Type: Narrowband
Wi-Fi Band: 5 GHz

Specialized radar equipment is used in air traffic control, navigation systems for ships or airplanes, military defense systems, or to monitor the weather. Depending on the frequencies being used, radar equipment may interfere with Wi-Fi network data transmission and vice-versa. In the United States, the Terminal Doppler Weather Radar is used by the Federal Aviation Administration (FAA) to monitor potentially hazardous weather conditions. Different countries will operate radar equipment at different radio frequency bands. The best way to work around radar interference is to first check local laws regarding transmissions to avoid. There’s no such thing as a light slap on the wrist from the FAA if you’re caught interfering with lifesaving radar systems.

6. Motion Sensor

Type: Narrowband
Wi-Fi Band: 2.4 & 5 GHz

Motion sensors are commonly used to detect motion as part of lighting or security systems. Motion sensors often use radar technology and infrared sensors, the first of which can interfere with Wi-Fi networks. The best way to fix an issue caused by a motion sensor is to identify the channel that the motion sensor radar uses and plan your wireless network around it. If you require using 2.4, try to avoid using the same channel for both your non-Wi-Fi devices and your Wi-Fi network.

7. Game Controller

Type: Frequency Hopping
Wi-Fi Band: 2.4 GHz

If you’re like most wireless enthusiasts, you may love to play video games. But you should know that any wireless technology at the same frequencies as your Wi-Fi networks has the potential to cause interference. Game controllers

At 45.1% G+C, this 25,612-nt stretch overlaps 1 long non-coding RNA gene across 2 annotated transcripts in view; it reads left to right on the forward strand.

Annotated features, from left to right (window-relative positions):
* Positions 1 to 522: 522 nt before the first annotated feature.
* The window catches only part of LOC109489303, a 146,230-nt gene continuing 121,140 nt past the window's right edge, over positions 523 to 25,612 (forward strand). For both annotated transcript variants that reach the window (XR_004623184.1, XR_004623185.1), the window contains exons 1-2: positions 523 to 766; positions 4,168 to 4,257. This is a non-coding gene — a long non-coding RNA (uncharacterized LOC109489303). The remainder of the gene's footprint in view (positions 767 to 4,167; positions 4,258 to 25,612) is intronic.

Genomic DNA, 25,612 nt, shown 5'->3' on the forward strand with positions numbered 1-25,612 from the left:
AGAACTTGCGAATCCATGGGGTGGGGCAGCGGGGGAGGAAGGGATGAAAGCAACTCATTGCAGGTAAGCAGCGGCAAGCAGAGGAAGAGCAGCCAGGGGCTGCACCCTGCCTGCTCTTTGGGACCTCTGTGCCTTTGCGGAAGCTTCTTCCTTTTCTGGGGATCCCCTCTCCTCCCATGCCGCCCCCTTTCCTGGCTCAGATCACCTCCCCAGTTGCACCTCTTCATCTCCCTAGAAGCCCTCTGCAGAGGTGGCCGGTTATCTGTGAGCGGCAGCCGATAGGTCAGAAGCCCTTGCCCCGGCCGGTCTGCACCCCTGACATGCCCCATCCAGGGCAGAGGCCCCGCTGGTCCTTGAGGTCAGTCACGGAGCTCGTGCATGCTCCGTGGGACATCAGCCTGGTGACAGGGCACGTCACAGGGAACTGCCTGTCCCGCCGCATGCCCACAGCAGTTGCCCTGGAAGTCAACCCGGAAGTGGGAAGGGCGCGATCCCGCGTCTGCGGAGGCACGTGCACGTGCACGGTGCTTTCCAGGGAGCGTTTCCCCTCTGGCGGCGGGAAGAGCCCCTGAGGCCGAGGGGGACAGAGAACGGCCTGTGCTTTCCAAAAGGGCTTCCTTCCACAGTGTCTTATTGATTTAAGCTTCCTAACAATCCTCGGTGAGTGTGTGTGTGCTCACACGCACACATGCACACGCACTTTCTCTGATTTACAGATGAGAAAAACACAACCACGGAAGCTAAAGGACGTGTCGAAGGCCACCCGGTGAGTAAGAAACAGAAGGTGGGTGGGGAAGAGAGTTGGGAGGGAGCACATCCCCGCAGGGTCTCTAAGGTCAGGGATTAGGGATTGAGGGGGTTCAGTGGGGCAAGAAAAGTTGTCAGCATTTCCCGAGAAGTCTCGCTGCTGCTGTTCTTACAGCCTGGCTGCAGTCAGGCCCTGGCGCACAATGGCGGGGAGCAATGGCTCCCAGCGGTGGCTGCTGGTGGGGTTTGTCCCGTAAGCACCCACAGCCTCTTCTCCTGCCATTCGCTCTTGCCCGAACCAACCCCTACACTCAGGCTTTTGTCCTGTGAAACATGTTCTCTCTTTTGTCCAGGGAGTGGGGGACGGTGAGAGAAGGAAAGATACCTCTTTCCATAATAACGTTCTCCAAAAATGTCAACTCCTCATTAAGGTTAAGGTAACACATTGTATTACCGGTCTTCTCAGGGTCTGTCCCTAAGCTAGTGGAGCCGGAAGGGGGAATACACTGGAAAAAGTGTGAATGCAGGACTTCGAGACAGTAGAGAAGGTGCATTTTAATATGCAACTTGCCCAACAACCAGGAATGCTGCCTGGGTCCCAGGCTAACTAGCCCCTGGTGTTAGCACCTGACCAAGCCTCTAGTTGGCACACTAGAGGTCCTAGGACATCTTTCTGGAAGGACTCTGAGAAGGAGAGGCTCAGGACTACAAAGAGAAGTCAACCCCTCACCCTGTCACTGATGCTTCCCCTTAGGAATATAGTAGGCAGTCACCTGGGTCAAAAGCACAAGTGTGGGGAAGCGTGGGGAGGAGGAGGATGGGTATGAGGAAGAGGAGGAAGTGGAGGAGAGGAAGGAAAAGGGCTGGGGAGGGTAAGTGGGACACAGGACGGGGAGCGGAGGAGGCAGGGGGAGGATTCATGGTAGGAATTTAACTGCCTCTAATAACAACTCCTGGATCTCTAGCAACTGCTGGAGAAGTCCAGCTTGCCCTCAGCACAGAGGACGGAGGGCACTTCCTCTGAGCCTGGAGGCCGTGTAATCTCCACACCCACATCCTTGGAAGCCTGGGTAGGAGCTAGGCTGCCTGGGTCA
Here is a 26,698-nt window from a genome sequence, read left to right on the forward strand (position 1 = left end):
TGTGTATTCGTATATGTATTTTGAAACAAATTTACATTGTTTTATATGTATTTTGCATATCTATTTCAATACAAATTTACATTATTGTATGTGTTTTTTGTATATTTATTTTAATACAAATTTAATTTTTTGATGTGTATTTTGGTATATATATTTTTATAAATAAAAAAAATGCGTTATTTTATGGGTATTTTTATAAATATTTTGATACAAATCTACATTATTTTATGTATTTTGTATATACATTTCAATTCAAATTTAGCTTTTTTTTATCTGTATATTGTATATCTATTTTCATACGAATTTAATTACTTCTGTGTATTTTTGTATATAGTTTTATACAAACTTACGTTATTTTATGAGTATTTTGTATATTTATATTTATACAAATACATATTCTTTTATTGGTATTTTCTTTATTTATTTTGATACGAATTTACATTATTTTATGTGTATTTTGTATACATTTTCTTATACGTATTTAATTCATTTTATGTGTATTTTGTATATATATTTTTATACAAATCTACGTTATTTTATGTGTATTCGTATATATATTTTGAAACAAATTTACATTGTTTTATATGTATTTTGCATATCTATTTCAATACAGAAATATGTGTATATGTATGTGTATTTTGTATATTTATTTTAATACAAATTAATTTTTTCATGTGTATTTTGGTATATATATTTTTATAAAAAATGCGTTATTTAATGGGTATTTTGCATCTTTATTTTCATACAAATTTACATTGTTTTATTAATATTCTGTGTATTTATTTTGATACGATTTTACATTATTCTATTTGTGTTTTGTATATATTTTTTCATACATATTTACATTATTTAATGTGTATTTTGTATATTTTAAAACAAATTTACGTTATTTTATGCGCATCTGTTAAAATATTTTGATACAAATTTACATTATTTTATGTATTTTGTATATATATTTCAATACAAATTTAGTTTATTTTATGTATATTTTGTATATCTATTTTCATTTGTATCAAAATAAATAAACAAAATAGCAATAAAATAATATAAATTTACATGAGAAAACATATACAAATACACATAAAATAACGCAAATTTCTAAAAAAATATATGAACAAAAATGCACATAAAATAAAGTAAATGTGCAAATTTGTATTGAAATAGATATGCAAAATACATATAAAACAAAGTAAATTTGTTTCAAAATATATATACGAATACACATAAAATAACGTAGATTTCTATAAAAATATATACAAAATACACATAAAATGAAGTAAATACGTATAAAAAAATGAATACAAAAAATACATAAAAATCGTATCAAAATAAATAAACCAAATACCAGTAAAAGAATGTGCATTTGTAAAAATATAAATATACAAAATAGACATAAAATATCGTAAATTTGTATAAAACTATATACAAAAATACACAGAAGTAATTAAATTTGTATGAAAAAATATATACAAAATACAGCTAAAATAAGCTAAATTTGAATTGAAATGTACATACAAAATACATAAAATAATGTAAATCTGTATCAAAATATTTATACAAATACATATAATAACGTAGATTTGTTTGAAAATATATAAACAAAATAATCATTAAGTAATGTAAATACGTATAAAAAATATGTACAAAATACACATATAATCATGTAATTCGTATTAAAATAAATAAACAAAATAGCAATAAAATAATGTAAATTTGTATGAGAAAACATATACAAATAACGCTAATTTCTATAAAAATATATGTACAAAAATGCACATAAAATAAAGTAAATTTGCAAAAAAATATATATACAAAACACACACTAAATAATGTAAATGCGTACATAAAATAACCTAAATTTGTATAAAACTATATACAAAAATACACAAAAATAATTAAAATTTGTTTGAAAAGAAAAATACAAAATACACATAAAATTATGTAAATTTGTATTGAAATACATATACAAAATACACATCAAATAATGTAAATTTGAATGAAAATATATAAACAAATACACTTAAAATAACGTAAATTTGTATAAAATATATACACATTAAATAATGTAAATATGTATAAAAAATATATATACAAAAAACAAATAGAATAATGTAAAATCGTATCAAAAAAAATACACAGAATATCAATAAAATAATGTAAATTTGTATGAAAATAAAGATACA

can use Bluetooth-like technologies to transmit data from your controller to your gaming console or PC. While this interference is likely to be minor compared to many on this list, it is still important to understand how it may be
negatively impacting your network. But the easiest way to fix an issue caused by a game controller is to simply switch over to a wired controller.

8. Wireless Headset

Type: Frequency Hopping
Wi-Fi Band: 2.4 GHz

Interference from wireless headsets or headphones can cause your audio to drop and your Wi-Fi to stop transmitting data. These headsets can use either Bluetooth technology (see above) or the 2.4 GHz band along with an adapter that is attached to another device. While super convenient to use for either phone calls or music, wireless headsets are common Wi-Fi interfereers. Wireless headsets are identified as Frequency Hopper in the Analyzer app.
Other devices to look out for that utilize this tag are e.g. baby monitors.

9. Baby Monitor
Type: Frequency Hopping
Wi-Fi Band: 2.4 GHz

Baby monitors use the Wi-Fi spectrum to send/receive audio and video data between monitor and receiver. Many offices with daycare facilities or locations neighboring daycare facilities may need to optimize around this type of interference.

10. Signal Generator
Type: Narrowband
Wi-Fi Band: 2.4 & 5 GHz

Signal generators are commonly used in the development, testing, and repair of electronic or electroacoustic equipment. These signal generators are similar to Wi-Fi Jammers — their entire purpose is to blast frequencies on
demand. And because they have various settings for signal generation, they can impact a lot of the spectrum used in Wi-Fi networks. If you are experiencing major interference issues, keep your eyes peeled for these sorts of devices, especially if the wireless network is being used by an electronic or audiovisual device manufacturer (or in close proximity).

11. Lapel Microphone
Type: Narrowband
Wi-Fi Band: 2.4

Wireless microphones or lapel microphones are often used in presentations or auditorium spaces to give the presenter the freedom to roam while on stage. They are also used in video production. Depending on the wireless
microphone’s operating frequency, the electromagnetic signals from a lapel microphone can overlap with 2.4 GHz frequencies and cause interference.  The best way to fix an issue caused by a wireless lapel microphone is to
change the channel of the wireless microphone; most high-end wireless microphones can switch channels. Review the output on your spectrum analyzer against the sample in the graphic above if you suspect interference from Lapel Microphones.

Troubleshooting Wi-Fi interference is an important skill for Wi-Fi network owners and having the right tools to do the job is critical for being able to act fast to resolve potential problems.